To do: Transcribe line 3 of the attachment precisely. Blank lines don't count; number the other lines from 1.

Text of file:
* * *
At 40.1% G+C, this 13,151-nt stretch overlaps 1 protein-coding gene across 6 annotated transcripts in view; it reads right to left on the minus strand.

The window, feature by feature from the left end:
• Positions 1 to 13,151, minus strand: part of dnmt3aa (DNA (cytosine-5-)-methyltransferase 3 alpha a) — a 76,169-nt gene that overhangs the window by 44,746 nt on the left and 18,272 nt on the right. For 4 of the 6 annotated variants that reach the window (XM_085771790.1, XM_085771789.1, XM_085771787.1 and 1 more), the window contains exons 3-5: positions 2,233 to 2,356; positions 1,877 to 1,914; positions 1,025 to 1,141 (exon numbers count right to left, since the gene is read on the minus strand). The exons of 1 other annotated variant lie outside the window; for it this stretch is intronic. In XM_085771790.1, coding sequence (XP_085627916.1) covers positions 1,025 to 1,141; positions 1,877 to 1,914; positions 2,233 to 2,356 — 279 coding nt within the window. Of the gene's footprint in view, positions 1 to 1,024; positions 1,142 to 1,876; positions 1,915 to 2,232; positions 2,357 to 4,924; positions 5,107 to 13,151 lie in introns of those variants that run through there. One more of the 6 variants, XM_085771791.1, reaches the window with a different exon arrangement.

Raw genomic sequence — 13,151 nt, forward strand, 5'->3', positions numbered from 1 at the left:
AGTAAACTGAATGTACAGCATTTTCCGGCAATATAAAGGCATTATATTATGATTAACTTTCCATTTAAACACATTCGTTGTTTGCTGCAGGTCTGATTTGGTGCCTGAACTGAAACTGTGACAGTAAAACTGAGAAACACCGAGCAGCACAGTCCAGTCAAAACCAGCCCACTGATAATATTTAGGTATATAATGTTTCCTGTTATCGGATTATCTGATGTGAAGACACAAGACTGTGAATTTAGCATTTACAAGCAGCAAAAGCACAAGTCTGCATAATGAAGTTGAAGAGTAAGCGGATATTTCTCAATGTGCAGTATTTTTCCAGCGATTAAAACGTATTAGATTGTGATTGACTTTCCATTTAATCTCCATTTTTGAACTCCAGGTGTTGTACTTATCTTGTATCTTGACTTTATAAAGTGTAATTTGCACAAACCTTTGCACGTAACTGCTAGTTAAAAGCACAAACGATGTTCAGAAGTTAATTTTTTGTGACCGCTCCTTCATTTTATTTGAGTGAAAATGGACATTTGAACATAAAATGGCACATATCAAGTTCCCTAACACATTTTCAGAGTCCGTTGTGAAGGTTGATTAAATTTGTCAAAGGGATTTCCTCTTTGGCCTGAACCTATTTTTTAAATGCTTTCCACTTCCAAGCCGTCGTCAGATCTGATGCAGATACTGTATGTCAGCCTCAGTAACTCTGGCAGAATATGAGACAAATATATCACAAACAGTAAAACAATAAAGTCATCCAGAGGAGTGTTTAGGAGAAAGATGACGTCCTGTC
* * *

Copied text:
• Positions 1 to 13,151, minus strand: part of dnmt3aa (DNA (cytosine-5-)-methyltransferase 3 alpha a) — a 76,169-nt gene that overhangs the window by 44,746 nt on the left and 18,272 nt on the right. For 4 of the 6 annotated variants that reach the window (XM_085771790.1, XM_085771789.1, XM_085771787.1 and 1 more), the window contains exons 3-5: positions 2,233 to 2,356; positions 1,877 to 1,914; positions 1,025 to 1,141 (exon numbers count right to left, since the gene is read on the minus strand). The exons of 1 other annotated variant lie outside the window; for it this stretch is intronic. In XM_085771790.1, coding sequence (XP_085627916.1) covers positions 1,025 to 1,141; positions 1,877 to 1,914; positions 2,233 to 2,356 — 279 coding nt within the window. Of the gene's footprint in view, positions 1 to 1,024; positions 1,142 to 1,876; positions 1,915 to 2,232; positions 2,357 to 4,924; positions 5,107 to 13,151 lie in introns of those variants that run through there. One more of the 6 variants, XM_085771791.1, reaches the window with a different exon arrangement.